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Multidisciplinary Approaches to Multilingualism

Proceedings from the CALS conference 2014

Edited By Kristina Cergol Kovačević and Sanda Lucija Udier

This volume offers a selection of twenty papers presented at the 28 th International Annual Conference of the Croatian Applied Linguistics Society held in 2014. The authors’ reflections on Multidisciplinary Approaches to Multilingualism fall into four different areas of investigation: 1) bilingual and multilingual studies focusing on research in foreign, second and lingua franca issues, 2) language policy and planning, 3) translation studies, lexis and lexical relations and 4) experimental research into language processing. The volume addresses an international audience and places a number of Croatian-based considerations onto the international applied linguistics scene.
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Croatian and English in contact: Evribadi spiks ingliš, but do we understand Croatian?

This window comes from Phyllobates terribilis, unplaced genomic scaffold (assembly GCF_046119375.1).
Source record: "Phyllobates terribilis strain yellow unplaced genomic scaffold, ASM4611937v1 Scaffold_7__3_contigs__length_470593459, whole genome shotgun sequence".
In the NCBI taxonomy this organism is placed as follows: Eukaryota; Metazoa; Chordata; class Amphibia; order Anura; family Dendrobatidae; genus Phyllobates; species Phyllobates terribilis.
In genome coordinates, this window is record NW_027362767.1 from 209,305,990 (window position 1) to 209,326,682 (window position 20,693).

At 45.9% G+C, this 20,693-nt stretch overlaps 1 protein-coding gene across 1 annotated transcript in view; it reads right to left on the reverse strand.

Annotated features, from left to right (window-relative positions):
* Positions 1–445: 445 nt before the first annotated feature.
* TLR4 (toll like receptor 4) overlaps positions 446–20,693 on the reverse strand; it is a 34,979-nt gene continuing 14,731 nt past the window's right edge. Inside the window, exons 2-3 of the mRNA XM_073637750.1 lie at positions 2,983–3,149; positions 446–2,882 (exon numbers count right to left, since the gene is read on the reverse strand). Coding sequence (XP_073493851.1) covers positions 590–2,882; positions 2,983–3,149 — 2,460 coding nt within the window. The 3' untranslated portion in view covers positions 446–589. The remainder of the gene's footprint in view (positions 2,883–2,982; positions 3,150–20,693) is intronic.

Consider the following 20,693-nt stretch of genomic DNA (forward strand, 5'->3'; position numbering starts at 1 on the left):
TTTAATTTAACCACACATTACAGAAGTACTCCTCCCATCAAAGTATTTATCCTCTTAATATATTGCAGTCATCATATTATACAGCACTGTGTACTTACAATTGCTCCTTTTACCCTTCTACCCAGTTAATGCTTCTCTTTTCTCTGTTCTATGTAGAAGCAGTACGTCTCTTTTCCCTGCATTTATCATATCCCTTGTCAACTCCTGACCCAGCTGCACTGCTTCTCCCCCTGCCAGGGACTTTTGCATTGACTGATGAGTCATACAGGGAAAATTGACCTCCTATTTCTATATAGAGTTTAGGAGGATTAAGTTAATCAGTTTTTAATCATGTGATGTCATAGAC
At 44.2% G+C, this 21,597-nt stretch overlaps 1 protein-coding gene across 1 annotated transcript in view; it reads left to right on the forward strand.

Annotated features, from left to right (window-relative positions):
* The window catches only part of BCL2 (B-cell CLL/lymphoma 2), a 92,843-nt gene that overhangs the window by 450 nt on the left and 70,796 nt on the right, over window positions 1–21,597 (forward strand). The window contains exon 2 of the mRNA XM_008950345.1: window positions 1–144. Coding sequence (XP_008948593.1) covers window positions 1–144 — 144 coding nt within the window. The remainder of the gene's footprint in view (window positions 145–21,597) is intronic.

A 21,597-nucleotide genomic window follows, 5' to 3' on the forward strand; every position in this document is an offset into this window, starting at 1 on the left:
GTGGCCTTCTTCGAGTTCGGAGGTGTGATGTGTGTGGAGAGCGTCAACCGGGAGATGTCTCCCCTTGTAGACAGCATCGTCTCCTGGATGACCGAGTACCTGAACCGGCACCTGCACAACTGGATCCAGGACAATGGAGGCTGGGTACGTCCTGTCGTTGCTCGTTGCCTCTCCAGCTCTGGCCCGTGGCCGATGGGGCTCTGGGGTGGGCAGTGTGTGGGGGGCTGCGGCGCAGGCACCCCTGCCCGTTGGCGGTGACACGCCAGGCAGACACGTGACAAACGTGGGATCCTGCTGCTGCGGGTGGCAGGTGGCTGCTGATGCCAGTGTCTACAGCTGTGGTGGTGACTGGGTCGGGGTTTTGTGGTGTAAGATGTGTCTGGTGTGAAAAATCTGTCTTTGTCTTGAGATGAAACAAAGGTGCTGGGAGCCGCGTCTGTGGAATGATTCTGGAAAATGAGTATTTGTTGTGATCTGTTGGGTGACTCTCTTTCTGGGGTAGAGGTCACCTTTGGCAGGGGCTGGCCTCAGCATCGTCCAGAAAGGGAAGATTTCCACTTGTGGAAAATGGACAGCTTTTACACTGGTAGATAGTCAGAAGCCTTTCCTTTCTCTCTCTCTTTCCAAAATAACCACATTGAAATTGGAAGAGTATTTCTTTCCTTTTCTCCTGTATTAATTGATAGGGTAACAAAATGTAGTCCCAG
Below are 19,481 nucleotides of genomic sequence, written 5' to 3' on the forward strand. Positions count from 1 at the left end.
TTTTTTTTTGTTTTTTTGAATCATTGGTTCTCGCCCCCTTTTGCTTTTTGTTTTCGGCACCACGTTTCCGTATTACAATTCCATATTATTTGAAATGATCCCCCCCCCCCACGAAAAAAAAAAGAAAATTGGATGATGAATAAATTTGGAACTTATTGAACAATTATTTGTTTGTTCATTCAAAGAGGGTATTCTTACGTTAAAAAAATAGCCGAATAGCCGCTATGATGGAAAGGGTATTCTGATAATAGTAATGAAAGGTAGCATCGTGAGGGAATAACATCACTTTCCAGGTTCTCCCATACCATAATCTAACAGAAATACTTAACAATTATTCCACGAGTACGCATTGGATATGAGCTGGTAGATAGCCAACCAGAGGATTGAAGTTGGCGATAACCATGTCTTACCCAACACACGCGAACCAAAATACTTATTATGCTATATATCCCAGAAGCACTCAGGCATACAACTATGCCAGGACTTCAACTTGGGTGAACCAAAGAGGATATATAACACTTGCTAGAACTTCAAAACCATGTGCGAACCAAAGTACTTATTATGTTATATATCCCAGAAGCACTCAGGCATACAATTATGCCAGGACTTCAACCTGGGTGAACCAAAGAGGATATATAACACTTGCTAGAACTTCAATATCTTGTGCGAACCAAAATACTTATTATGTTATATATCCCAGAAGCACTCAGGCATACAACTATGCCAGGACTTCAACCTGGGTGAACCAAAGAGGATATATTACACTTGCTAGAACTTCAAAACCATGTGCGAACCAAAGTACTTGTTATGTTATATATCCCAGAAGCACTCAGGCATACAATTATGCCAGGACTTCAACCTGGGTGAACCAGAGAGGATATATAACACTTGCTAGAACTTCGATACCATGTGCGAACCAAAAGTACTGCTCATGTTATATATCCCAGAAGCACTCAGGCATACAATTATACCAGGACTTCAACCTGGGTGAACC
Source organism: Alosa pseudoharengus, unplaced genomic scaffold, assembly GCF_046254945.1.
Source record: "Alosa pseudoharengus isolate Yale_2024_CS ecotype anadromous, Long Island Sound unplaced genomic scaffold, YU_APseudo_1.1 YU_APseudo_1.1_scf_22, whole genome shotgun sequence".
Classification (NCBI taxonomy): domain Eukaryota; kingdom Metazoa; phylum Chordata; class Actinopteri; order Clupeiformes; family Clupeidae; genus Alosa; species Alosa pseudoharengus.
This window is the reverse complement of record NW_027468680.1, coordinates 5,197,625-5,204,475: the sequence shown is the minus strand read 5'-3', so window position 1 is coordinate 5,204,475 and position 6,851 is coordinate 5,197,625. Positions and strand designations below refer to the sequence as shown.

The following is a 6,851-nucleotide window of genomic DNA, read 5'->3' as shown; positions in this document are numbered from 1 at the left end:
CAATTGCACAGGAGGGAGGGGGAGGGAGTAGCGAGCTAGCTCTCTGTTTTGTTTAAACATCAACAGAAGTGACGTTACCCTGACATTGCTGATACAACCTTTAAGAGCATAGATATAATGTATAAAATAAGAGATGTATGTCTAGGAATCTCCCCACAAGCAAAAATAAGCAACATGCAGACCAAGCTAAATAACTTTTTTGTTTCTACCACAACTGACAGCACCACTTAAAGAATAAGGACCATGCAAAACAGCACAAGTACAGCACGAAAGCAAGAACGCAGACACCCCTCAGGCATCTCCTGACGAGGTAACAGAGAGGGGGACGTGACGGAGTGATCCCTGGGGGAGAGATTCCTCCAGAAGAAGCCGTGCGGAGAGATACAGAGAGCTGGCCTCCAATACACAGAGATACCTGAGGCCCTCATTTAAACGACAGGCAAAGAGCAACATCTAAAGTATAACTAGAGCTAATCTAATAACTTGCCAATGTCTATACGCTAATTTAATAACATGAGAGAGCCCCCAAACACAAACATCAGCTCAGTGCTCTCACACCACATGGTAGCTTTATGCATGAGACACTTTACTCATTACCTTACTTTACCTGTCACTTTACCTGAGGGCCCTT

The goal of the present paper is to address and assess some of the consequences of the ever growing presence of English in Croatian public discourse. While our study was intended as a contribution to the study of contact between English and Croatian, we did not set out to catalogue the different English replications (Matras 2009) in contemporary Croatian contexts, describe their adaptations to the Croatian language system, or invite normative responses to the observed contact phenomena. There is a sizeable number of contributions in Croatian linguistics that deal with one or more of these issues (cf. Antunović 1996, Brdar 2010, Ćurković 2013, Mihaljević 1999, Morić-Mohorovičić and Vlastelić 2012, Muhvić-Dimanovski 1996, Muhvić-Dimanovski and Skelin Horvat 2006, Opačić 2006, Opačić 2012, Sočanac 2009, Starčević 2006, Turk 2003, etc.). Least of all was our intention to hypothesize about the potential effects of English on the integrity and coherence of the Croatian language system. We took a more dynamic view, by considering the observed English-Croatian contacts as processes taking place, first and foremost, within the minds of (imperfect) bilingual individuals (cf. Matras 2009, Romaine 1996, Weinreich 1953). More specifically, we focused on a sample of replications of English patterns and matter attested in Croatian online news sources to test their reception and production in native speakers of Croatian. Starting from the assumption that most of the Croatian population does not qualify as bilingual in English and Croatian, not even under...

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